Measure your cable with a string and tape the string to the wall according to your design. Trace the string with a pencil. Put the adhesive tape on the wall along the pattern you penciled in. Put a little super glue on the tape and place your cable on it. Hold the cable in place each time until the super glue dries. And there you have it, your own clutter-free unique design for all to admire! Click here for some more ideas on how you can create a cool design.

6. It’s not necessary to call a plumber for a clogged sink if you have baking soda, vinegar, and a bottle.

Combine the baking soda and vinegar in a bottle. When the mixture rises up, be sure to cover the mouth of the bottle and quickly turn the bottle upside down. Place the mouth of the bottle on the hole in the sink. Now all you need to do is wait for the magic to happen. It’s very quick and actually works! If you want to see it for yourself, just watch this video.

7. A homemade magnetic pot for your plant

You will need:

  • a plastic mold
  • cement
  • a glue gun
  • a magnet
  • a raw egg
  • fertilizer
  • a plant of your choice

Glue magnets onto the inside of a silicone mold. Next, pour the cement into the mold. Press an egg into the cement in the center of the mold. Leave it until the cement has hardened. Break the egg. Put fertilizer in the mold on top of the egg. Place your plant in the fertilizer. Feel free to place your plant against anything that the magnet can latch on to and don’t forget to water it! For the video, click here.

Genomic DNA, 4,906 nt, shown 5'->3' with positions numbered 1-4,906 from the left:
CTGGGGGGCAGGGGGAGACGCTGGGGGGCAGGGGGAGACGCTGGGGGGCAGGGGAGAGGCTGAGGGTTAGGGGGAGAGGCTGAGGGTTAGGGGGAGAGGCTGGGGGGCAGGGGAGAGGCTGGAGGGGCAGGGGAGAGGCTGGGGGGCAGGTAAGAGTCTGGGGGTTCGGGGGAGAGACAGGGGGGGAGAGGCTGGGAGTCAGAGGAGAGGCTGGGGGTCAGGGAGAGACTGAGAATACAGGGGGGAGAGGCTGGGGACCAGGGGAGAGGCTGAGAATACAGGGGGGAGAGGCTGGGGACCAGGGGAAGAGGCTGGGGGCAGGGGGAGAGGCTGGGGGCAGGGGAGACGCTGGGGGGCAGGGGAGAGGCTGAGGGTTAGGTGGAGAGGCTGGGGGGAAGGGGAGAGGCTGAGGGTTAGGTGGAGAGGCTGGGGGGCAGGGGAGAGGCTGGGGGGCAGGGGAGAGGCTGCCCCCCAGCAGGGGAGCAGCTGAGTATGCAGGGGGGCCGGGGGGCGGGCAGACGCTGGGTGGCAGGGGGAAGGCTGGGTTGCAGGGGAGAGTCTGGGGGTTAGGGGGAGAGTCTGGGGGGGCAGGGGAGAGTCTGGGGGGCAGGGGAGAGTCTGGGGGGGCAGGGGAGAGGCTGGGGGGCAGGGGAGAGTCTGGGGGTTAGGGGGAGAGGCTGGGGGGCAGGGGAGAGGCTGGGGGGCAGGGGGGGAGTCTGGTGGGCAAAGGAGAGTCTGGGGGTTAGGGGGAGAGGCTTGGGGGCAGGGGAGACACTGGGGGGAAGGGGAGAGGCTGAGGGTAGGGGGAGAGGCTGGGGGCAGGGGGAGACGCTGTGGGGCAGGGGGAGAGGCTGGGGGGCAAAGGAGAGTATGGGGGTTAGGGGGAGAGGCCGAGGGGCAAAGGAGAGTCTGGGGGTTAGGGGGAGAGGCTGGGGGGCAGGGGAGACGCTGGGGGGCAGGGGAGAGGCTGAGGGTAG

8. Make an unused book useful again by creating a levitating bookshelf.

You will need:

  • 2 L brackets
  • a drill
  • a pencil
  • a ruler
  • wall anchors
  • 4 screws
  • a screwdriver or screwdriver gun
  • an unused hardcover book
  • Any paper, plastic or book cover to wrap the book with

Pencil the holes of the L brackets on the wall with 5 in (12.7 cm) between the 2 brackets. Drill the holes into the wall. Insert the wall anchors into the holes. Drive the screws into the holes after placing the L brackets against the wall. Measure paper as if to wrap it. On the flap of the paper on the back of the book, make 2 rectangles 5 inches (12.7 cm) apart and cut. Take out the wrapping paper and insert the protruding brackets into the holes. Place the book on the bracket by wrapping the book back again. Once you’ve placed a few more books atop the initial book, you will see floating books against your wall.

9. Cut a cake into layers with dental floss and a toothpick.